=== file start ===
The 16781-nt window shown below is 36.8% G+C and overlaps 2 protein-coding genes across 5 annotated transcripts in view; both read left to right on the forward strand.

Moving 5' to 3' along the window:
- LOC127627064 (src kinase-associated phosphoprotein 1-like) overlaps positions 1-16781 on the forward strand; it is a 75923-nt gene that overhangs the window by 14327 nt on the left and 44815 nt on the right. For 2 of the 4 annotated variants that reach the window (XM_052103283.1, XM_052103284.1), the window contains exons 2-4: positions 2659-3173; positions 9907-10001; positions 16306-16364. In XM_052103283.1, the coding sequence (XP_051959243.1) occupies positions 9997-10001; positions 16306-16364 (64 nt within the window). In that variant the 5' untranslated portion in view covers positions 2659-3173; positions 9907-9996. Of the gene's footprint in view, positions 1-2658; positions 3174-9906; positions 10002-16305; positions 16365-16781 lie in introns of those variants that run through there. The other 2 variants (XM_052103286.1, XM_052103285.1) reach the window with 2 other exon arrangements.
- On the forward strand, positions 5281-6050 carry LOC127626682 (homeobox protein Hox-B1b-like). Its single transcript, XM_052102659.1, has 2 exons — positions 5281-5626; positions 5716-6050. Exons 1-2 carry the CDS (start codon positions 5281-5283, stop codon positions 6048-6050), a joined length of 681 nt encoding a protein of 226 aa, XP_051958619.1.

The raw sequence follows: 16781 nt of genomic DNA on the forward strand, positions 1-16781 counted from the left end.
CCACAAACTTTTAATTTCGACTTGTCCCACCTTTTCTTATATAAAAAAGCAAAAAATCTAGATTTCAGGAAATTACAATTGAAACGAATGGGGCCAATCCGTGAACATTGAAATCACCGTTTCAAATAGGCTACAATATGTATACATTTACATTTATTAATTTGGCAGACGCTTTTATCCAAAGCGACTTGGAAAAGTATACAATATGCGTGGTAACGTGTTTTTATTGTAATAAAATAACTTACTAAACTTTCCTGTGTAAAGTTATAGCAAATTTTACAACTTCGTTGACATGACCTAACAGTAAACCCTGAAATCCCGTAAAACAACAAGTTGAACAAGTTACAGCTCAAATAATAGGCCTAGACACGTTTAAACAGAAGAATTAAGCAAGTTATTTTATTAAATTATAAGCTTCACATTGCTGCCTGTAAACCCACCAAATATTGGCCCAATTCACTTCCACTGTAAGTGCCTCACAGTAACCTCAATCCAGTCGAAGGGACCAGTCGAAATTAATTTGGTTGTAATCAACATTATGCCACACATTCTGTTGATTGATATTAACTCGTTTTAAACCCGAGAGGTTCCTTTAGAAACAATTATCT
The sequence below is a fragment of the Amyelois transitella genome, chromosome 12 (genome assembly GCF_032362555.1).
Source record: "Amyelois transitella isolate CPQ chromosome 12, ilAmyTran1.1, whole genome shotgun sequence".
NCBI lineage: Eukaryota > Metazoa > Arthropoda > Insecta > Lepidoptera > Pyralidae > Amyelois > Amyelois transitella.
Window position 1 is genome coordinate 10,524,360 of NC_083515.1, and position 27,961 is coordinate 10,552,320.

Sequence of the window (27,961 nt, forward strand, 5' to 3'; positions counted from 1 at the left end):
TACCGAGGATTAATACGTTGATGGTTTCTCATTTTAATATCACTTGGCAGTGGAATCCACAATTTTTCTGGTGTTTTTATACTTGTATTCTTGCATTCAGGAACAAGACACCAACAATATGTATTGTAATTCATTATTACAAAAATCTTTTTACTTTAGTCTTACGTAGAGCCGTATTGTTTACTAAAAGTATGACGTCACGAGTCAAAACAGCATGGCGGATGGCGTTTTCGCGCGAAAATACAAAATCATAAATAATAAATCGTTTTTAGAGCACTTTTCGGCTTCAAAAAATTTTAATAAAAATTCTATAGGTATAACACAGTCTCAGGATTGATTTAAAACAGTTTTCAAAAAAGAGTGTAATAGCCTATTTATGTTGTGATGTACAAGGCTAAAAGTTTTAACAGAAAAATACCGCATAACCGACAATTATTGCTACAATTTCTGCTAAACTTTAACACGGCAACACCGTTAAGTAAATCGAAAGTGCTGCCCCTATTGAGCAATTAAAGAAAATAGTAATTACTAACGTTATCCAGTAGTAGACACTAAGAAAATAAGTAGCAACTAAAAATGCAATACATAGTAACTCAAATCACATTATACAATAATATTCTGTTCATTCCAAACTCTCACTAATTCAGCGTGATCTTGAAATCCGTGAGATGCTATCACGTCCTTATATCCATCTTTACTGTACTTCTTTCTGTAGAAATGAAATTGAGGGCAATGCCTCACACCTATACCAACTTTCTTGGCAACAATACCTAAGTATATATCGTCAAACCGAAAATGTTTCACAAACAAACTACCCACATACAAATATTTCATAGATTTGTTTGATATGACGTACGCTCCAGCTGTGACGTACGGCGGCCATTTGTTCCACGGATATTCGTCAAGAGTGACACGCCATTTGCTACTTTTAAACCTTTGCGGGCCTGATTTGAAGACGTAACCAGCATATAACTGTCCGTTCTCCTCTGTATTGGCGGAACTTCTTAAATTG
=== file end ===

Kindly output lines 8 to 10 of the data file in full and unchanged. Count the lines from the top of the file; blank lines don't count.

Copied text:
Source record: "Amyelois transitella isolate CPQ chromosome 12, ilAmyTran1.1, whole genome shotgun sequence".
NCBI lineage: Eukaryota > Metazoa > Arthropoda > Insecta > Lepidoptera > Pyralidae > Amyelois > Amyelois transitella.
Window position 1 is genome coordinate 10,524,360 of NC_083515.1, and position 27,961 is coordinate 10,552,320.